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Crossroads and Mandy Patinkin
Crossroads provides sound for Mandy Patinkin in Dallas' McFarlan Auditorium
Review: Patinkin changes gears effortlessly
He's full speed ahead from songs to anecdotes
Mandy Patinkin needs no props. He's more colorful than any stage gadget. The acclaimed singer-actor can fill a platform with the sheer breadth of his personality. He's larger than life, yet seems comfortably approachable.
There he was Thursday night at Southern Methodist University's McFarlin Auditorium, dressed in simple black slacks, a red long-sleeve pullover and sneakers. He wore a headset mike, all the better to keep his hands free. Longtime piano man and musical arranger Paul Ford was his sole accompaniment, and the McFarlin stage was bare behind him. The curtains weren't even drawn. It looked like a theater rehearsal.
That was no accident. Mr. Patinkin's performance was a benefit for Colorado's Creede Repertory Theatre, the company where he learned his craft back in the early '70s. So the surroundings were an appropriate mood setter for the cause.
But most important, you got the full spectrum of Mr. Patinkin's talents with minimal distractions. Although it would be hard to imagine anybody's mind wandering from the amazing presence under the spotlight. The Chicago-born entertainer is the personification of tour de force. He's effortlessly unpredictable, manic and passionate. You never see the wheels turning.
The show was musical, of course, with Mr. Ford and Mr. Patinkin tackling a broad range of material, from Broadway tunes (his specialty) to children's songs and folk-pop classics. And yet, at least a quarter of the concert was about Mr. Patinkin telling stories about his wife, Kathryn, his two sons, Isaac and Gideon, his time at Creede and even his exasperating attempts at buying a new outfit for this tour.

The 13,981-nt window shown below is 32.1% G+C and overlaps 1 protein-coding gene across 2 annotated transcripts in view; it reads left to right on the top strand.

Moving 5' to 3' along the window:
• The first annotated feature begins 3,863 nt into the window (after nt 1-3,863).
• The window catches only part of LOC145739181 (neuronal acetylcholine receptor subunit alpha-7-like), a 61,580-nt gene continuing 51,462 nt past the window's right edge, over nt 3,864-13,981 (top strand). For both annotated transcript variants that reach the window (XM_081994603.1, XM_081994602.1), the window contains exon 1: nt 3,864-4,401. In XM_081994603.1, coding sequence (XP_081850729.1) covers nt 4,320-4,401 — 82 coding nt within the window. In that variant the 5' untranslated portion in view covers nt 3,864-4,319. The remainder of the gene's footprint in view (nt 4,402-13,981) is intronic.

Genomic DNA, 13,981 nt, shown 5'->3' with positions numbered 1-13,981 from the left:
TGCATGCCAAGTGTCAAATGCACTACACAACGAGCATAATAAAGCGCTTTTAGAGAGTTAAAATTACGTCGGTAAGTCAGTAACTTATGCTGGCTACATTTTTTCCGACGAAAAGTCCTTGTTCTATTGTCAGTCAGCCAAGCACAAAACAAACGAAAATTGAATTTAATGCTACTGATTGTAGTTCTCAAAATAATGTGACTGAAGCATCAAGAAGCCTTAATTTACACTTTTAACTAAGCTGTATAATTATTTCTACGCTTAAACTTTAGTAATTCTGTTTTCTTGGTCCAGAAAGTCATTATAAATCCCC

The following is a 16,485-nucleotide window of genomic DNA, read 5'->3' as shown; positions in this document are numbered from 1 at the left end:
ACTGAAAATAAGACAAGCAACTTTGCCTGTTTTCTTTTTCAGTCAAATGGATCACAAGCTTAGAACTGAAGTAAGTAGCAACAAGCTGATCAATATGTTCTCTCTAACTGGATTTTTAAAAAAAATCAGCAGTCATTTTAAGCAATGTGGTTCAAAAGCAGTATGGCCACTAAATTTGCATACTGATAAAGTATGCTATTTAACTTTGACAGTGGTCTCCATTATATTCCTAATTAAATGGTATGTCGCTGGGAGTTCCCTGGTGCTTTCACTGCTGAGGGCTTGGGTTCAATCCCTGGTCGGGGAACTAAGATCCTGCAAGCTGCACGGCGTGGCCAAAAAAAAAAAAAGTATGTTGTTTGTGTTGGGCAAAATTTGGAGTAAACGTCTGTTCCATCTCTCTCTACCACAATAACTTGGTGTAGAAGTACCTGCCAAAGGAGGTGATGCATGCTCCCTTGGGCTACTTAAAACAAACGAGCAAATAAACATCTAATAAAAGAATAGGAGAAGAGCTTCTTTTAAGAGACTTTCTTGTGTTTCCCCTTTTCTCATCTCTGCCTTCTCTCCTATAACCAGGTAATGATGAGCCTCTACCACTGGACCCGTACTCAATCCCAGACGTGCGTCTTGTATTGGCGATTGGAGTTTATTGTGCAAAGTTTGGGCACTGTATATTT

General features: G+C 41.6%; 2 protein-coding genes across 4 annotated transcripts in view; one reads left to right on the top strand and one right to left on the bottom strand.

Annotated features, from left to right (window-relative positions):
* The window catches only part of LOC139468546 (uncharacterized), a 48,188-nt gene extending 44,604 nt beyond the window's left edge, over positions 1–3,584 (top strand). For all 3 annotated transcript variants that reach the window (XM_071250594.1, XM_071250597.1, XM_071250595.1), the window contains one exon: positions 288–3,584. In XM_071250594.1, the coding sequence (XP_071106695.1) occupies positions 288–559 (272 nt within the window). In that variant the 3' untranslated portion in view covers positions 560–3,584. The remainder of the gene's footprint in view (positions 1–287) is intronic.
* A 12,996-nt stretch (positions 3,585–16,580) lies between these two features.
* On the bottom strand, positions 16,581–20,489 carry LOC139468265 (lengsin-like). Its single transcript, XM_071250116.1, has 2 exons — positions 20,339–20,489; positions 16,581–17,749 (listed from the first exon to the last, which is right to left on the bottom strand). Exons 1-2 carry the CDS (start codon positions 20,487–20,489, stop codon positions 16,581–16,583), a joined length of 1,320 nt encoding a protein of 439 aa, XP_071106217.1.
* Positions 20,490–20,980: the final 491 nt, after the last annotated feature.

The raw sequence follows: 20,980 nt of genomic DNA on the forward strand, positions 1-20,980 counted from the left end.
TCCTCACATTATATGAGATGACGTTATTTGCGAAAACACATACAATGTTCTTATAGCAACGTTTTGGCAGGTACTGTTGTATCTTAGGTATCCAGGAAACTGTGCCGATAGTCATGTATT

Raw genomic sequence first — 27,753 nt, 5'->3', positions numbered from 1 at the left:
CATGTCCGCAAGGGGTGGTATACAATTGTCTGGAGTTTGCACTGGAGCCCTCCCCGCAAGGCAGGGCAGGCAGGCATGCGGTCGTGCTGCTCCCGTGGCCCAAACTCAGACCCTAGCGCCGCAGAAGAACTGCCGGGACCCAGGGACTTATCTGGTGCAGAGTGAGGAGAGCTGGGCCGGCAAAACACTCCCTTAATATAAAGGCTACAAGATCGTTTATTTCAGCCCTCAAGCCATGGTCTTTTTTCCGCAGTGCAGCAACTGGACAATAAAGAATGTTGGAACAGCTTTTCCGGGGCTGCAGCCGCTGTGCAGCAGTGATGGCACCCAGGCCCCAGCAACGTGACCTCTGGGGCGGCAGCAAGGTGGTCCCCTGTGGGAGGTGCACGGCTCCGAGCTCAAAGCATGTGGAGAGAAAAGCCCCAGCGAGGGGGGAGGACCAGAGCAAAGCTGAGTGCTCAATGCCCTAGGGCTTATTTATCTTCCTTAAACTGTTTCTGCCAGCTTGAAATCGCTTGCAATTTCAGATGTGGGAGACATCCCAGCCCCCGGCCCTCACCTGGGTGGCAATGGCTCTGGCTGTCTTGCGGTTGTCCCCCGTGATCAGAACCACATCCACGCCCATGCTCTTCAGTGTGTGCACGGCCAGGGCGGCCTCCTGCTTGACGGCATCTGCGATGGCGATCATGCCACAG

Mundane stuff, all of it, but it came to vibrant, hilarious life in his hands. When he broke into song, it was almost as if he were telling another story embellished by a melody and a big finish. There were several numbers from Kidults, Mr. Patinkin's latest album, and a few more from his five other records. Every time he started a song, it was hard to tell how it would end up.
"Singin' in the Bathtub" seemed like an innocent, jovial ditty about crooning and splashing in the tub. Until out of nowhere Mr. Patinkin switched characters and became the comically irate mother of the boy who's spending too much time in the bathroom. Then, "Holiday for Strings" began as a lovely piano piece, slow and soothing, before he donned a hand puppet and morphed into a craggy heckler who speeds up the number.
Such abrupt changes are no challenge for Mr. Patinkin, who sings with the instinct of an actor and the confidence of a showman. He's theatrical but not overwrought. He can make his pliable voice go from a soft tone to an operatic belt in seconds. He's a roller-coaster ride, and you're along for the thrills.
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